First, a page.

Me: You keep repeating that HMRC’s figures imply the 50% rate raises an additional £6.7 billion, but you know that’s not true, because you did your calculation on total income ignoring tax reliefs.
RM: No I did not do my income on total incomes ignoring tax reliefs. I did it on their estimate of those paying the 50-p tax rate – i.e. after tax reliefs
Me: Have another look at the HMRC table. The first column is labelled “Range of total income”. It’s pretty obvious that this includes tax reliefs, because not all the people earning over £150,000 are paying Additional Rate tax. Your calculations use the column “Total income of taxpayers”: it’s pretty obvious that includes tax reliefs too because it would be absurd to be inconsistent about it, and because otherwise the “Average amount of tax” numbers would be too low.
RM: But I only considered the tax paid by those paying at 50%. And therefore you’re wrong. And I note the fact that I allowed for this in doing my calculations. But no doubt you did not read the report I wrote.
Me: I’m looking at p19 of your report. Let’s take the row for taxpayers with total incomes over £1mn. You find an average income for them by taking their total income (which I think we agree includes tax reliefs) and dividing by the “Number of taxpayers in income bracket”. Then you subtract £150k to get “Part of income subject to 50% tax rate on average”. You take a tenth of that to find the effect of cutting the rate to 40%. At no point in that calculation do you subtract anything for tax reliefs.
RM: Because I don’t need to do so – HMRC have.
Me: Are you saying that “Total income” in the HMRC table is really “Income net of allowances and reliefs”?
RM: Tell me what else it is
Me: It’s total (declared) income.
RM: And as I’ve pointed out – I’ve allowed for that. Please stop wasting my time.

Does he think the total income data he used are for total income, or does he think they're net of tax allowances and reliefs?  He says he doesn't have to subtract tax reliefs because HMRC have done it already.  Then when I tell him the HMRC data is for total income, he says he's allowed for that.  It's as if he thinks it doesn't matter what the numbers mean, the calculation will magically work correctly anyway, because he "only considered the tax paid by those paying at 50%".

Ah well, someone is wrong on the internet.  If you think it's me, please do explain.

Update: I had another conversation with him, in the comments to this post (which is much worse than the relatively small error I was banging on about above).  I recognize that it was foolish of me to do so.  I'm adding this note mainly as a reminder to myself never to do it again.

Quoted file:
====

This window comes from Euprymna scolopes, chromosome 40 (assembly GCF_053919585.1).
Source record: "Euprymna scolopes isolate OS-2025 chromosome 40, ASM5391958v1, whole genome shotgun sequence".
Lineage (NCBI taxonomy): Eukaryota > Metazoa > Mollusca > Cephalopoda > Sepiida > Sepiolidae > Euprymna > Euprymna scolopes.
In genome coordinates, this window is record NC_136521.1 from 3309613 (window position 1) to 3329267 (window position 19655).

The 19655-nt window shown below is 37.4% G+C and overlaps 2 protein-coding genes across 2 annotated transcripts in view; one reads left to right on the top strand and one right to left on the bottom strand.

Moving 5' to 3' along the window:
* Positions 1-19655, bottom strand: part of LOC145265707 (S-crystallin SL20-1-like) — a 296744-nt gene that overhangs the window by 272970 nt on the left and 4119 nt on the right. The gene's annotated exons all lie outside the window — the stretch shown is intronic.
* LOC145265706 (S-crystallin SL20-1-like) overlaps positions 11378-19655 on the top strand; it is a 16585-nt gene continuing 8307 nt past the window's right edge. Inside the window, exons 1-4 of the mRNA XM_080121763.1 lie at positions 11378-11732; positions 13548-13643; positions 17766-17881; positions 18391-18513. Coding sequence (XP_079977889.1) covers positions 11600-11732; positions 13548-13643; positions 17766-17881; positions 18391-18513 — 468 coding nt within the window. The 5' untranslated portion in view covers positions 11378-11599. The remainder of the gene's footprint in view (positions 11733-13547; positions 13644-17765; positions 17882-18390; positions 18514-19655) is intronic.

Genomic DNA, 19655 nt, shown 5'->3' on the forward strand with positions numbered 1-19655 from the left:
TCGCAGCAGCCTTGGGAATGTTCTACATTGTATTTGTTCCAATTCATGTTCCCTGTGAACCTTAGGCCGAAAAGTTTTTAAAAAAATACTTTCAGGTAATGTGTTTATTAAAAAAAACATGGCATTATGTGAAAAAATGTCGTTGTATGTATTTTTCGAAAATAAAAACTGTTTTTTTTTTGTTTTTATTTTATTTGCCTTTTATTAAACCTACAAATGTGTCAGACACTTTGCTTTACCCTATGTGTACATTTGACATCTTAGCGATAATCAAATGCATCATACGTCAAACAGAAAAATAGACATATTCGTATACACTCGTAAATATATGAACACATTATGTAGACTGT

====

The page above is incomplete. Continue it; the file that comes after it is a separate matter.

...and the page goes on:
UK credit outlook

Last week Fitch announced that its review of the UK's sovereign credit rating had decided to keep it at AAA but revise the outlook to 'Negative', meaning that it's more likely than not that it will decide on an actual downgrade in the next two years.  In February Moody's had done much the same thing (it has slightly different criteria).  The agencies are concerned in particular about the possibility of further adverse affects on the UK from the Eurozone crisis.

This is rather embarrassing for George Osborne and the Conservative Party - the first of the eight "benchmarks" in its 2010 election manifesto was "We will safeguard Britain's credit rating...".  But Osborne, being a politician, said that it shows he's right "This is proof that, in the current global situation, Britain cannot waver from dealing with its debts".  I suppose that had there been no negative outlook that would have shown him to be right also.

Fitch and Moody's give considered analyses of why it's reasonable to be cautious about prospects for the UK economy, and they're right.  But what they don't do is say what that's got to do with the likelihood of a default, which is what credit ratings are supposed to be about.  Countries can default for one of two reasons: either they can't pay, which can happen only if they issue debt in a currency they don't own, or they won't pay because the rulers don't want to.  Thus Greece has defaulted because its government couldn't get hold of enough euros to pay its debts (you might think it could have taken more extreme measures: it could have tried selling a few Mediterranean islands if it could find sufficiently wealthy and thick-skinned buyers).  Whereas the US was rightly downgraded last year by S&P because its politicians showed that in some circumstances they might choose not to pay.